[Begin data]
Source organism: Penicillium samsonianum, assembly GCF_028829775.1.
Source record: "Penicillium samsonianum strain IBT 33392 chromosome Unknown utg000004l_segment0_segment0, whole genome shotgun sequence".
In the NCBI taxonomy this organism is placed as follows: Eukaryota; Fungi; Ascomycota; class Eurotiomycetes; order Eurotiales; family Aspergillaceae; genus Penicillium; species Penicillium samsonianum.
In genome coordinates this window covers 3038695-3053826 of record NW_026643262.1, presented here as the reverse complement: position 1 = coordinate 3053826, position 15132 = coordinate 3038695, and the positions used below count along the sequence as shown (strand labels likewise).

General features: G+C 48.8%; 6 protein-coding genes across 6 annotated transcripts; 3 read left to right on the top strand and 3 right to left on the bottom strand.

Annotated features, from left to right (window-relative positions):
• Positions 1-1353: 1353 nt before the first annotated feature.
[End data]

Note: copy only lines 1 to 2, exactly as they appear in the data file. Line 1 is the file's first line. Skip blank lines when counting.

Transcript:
Source organism: Penicillium samsonianum, assembly GCF_028829775.1.
Source record: "Penicillium samsonianum strain IBT 33392 chromosome Unknown utg000004l_segment0_segment0, whole genome shotgun sequence".